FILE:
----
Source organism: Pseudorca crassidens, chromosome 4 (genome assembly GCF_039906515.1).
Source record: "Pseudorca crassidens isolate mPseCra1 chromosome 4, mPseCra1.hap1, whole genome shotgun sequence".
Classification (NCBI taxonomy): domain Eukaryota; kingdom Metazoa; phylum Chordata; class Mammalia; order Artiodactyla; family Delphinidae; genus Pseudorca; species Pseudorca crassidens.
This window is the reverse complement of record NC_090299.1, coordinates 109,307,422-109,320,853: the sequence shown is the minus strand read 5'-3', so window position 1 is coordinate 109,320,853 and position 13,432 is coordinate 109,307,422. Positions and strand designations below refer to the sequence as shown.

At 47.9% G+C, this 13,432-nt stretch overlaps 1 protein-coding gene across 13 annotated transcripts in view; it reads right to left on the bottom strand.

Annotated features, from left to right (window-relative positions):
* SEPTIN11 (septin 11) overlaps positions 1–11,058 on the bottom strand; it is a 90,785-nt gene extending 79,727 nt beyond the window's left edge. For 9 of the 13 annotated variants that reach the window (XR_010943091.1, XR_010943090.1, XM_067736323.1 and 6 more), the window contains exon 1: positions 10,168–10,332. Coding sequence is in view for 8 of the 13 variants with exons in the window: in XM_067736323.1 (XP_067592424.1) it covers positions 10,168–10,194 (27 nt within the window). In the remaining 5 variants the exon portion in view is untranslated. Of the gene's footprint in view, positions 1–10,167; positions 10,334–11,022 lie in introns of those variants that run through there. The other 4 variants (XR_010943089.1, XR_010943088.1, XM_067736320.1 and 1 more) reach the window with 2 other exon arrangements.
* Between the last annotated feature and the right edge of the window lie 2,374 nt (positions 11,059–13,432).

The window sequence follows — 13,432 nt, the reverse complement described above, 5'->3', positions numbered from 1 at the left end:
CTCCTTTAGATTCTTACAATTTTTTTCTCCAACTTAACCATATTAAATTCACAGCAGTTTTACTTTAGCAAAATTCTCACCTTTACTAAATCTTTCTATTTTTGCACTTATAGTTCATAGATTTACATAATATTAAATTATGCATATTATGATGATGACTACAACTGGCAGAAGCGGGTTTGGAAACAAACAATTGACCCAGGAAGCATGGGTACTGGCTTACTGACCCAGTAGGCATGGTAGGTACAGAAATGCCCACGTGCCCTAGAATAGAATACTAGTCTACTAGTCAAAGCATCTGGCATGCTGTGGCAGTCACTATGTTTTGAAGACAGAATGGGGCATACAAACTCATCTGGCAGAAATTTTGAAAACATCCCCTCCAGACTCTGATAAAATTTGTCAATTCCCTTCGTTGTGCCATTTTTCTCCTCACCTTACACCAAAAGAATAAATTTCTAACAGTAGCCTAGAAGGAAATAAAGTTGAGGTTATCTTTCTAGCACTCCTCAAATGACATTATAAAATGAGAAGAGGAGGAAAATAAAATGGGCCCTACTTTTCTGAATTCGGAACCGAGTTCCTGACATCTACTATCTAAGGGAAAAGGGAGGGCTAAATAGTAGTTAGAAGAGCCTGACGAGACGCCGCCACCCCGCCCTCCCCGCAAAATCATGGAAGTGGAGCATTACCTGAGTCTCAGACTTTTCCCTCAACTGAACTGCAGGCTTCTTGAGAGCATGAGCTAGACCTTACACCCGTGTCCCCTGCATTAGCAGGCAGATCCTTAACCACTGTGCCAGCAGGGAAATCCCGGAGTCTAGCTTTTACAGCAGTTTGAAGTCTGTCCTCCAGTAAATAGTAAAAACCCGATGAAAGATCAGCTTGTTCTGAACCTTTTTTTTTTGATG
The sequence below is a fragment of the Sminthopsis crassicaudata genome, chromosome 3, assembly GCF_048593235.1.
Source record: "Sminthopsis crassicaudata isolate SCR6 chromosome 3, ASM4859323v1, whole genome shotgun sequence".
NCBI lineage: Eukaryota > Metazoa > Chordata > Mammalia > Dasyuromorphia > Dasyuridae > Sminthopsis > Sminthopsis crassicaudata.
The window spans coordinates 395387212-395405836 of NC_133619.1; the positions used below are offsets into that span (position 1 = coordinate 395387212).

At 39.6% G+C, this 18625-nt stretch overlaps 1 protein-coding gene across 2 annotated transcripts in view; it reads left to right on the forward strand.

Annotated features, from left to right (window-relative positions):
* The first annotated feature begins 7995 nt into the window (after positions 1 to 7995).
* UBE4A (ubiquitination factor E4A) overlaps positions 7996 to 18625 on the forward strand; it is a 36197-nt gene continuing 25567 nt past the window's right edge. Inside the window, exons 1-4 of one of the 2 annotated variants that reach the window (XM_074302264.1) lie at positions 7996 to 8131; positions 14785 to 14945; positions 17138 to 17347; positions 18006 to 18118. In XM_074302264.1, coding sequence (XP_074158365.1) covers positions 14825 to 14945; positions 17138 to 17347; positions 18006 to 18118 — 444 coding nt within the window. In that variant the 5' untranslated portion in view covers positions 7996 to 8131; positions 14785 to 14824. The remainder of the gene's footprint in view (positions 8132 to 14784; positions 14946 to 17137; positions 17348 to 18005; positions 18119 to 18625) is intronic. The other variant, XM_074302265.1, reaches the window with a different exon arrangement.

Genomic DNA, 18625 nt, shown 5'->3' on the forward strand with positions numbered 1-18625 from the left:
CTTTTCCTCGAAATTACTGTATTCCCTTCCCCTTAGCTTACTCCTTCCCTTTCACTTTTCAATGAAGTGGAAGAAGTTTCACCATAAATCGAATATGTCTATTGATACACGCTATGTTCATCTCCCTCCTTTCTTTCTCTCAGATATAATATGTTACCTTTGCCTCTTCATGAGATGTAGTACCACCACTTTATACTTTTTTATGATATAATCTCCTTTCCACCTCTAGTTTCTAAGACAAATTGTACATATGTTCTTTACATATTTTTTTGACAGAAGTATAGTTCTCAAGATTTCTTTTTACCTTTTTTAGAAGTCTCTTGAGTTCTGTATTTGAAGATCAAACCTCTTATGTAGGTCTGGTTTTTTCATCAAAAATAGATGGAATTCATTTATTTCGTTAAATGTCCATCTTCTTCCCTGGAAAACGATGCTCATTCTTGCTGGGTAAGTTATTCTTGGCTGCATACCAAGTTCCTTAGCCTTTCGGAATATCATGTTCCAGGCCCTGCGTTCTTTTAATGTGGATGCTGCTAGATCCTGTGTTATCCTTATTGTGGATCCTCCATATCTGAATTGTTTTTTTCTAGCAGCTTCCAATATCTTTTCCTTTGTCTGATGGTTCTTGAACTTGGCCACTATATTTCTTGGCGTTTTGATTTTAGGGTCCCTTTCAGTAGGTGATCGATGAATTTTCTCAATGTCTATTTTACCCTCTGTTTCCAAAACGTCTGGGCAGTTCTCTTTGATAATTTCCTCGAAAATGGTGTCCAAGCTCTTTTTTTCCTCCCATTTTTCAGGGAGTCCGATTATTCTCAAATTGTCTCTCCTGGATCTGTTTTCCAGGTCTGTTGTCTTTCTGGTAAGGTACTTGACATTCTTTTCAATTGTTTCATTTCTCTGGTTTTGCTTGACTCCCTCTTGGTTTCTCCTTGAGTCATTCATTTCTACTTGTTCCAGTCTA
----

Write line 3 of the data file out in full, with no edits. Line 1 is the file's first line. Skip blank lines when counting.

Classification (NCBI taxonomy): domain Eukaryota; kingdom Metazoa; phylum Chordata; class Mammalia; order Artiodactyla; family Delphinidae; genus Pseudorca; species Pseudorca crassidens.